As Mr. McCalla's character for ability was well established and equally well sustained by his Presbyterian brethren, the result of the discussion was less damaging to his reputation than to the cause he advocated, which, [89] throughout the entire West, never recovered from the blow which it then received. Mr. McCalla, nevertheless, labored for some time afterward to change public opinion by preaching upon the subject in various parts of Kentucky, endeavoring, at the same time, to prejudice the minds of the people in advance against the report of the debate, which it was understood Mr. Campbell intended to publish. From his closing remarks in the discussion and his mock challenge, intended as a sarcasm upon Elder Vardeman's portly figure, he was evidently conscious of his own failure, and naturally sought to obviate the results as far as practicable. However unsuccessful in this, his persevering zeal in behalf of the Pædobaptist cause was fully appreciated by his friends, in evidence of which he received the degree of Doctor of Divinity, and, after a time, removed to Philadelphia.

      Unlike his opponent, who seemed to be entirely satisfied with his controversial experience, Mr. Campbell was by this debate rendered still more favorable to public discussion. "This," said he afterward, "is, we are convinced, one of the best means of propagating the truth and of exposing error in doctrine or practice. We now reap the benefit of the public debates of former times, and we have witnessed the beneficial results of those in our own time. And we are fully persuaded that a week's debating is worth a year's preaching, such as we generally have, for the purpose of disseminating truth and putting error out of countenance. There is nothing like meeting face to face, in the presence of many witnesses, and 'talking the matter over;' and the man that cannot govern his own spirit in the midst of opposition and contradiction is a poor Christian indeed."

      As to the effect of the debate upon Mr. Campbell's [90] reputation and influence, these were very largely extended by it. So many preachers from a distance had been present during the discussion, and so many lawyers and other persons of intelligence capable of appreciating Mr. Campbell's extraordinary dialectic power, that his talents became at once generally recognized throughout the State. This result was also largely promoted by his short visit to the interior immediately after the discussion. At David's Fork Church, in Fayette county, one of the four to which Elder Vardeman ministered, Mr. Campbell was astonished at the vast concourse assembled to hear him, and, as the presence of a large audience always roused him to his best efforts and seemed to waken up his latent powers, the people were still more surprised at the extraordinary abilities manifested by the speaker.

      Among other points, Mr. Campbell was to visit Lexington, which, in a literary point of view, was, at this period, regarded as the "Athens of the West." Transylvania University was now in a most flourishing condition under the presidency of Dr. Horace Holley, a fine classical scholar, and greatly admired as an orator in a community passionately fond of oratory, and which possessed such men as Clay, Crittenden, Barry, Rowan, S. P. Sharp and Ben. Hardin. As Dr. Holley was a man of popular manners and liberal principles, the University had risen rapidly in public esteem, and was filled with students from the South and West in all its departments--its school of medicine, which then numbered among its professors Charles Caldwell and B. W. Dudley, being regarded as second only to the Philadelphia medical institutions. Lexington could also. at this time, boast of one of the ablest literary periodicals of the West, edited by William Gibbs Hunt. [91]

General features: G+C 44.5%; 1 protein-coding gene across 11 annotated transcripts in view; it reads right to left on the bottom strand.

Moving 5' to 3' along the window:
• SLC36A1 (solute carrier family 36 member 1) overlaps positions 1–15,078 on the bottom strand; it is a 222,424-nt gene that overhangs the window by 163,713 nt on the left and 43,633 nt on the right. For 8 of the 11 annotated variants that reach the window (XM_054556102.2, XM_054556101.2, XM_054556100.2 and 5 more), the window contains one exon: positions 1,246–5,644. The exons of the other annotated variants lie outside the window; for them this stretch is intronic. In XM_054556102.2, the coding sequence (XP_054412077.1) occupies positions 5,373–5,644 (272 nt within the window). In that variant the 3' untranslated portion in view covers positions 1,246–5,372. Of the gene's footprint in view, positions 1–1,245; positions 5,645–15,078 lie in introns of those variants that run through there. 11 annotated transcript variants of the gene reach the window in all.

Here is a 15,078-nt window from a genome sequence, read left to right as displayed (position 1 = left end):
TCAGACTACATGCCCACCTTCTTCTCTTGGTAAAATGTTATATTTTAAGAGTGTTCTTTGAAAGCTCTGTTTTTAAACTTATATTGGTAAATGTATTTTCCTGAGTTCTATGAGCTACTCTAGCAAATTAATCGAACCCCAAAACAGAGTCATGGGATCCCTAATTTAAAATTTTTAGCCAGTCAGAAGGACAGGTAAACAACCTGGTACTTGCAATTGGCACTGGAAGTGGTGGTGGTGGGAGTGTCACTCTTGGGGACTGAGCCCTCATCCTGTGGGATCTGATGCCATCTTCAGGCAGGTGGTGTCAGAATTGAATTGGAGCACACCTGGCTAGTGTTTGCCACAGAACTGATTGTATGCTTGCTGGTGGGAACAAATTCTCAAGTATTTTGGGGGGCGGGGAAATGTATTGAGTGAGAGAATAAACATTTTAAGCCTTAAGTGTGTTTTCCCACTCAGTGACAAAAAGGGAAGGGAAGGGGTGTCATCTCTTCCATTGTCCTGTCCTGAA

Mr. Campbell was to preach in the capacious meeting house used by the Baptist church in charge of Dr. James Fishback. The doctor was a man of superior talents, elegant manners and remarkably fine personal appearance, being far above the ordinary height, well-proportioned and with dark hair and regular and expressive features. He had fine didactic powers--was a close reasoner, and independent and somewhat original in his way of thinking. He had been once a successful practitioner of law, but abandoned this for the study of medicine, which, however, he soon left for the Presbyterian ministry. Becoming afterward convinced that immersion was the proper action denoted by "baptism," he did not hesitate to unite with the small and contemned Baptist church at Lexington, which, by means of his zeal, energy and ability, soon became one of the largest, most active and prosperous churches in the West. He had published, some time before, a work on the human mind, which displayed unusual power of thought, and was considered a valuable contribution to mental science. He thus occupied a very high position, not only among the Baptists, but in the intelligent and cultivated society of Lexington, before which Mr. Campbell was now to appear, a comparatively unknown stranger, from an obscure creek called Buffalo among the silent hills of Western Virginia.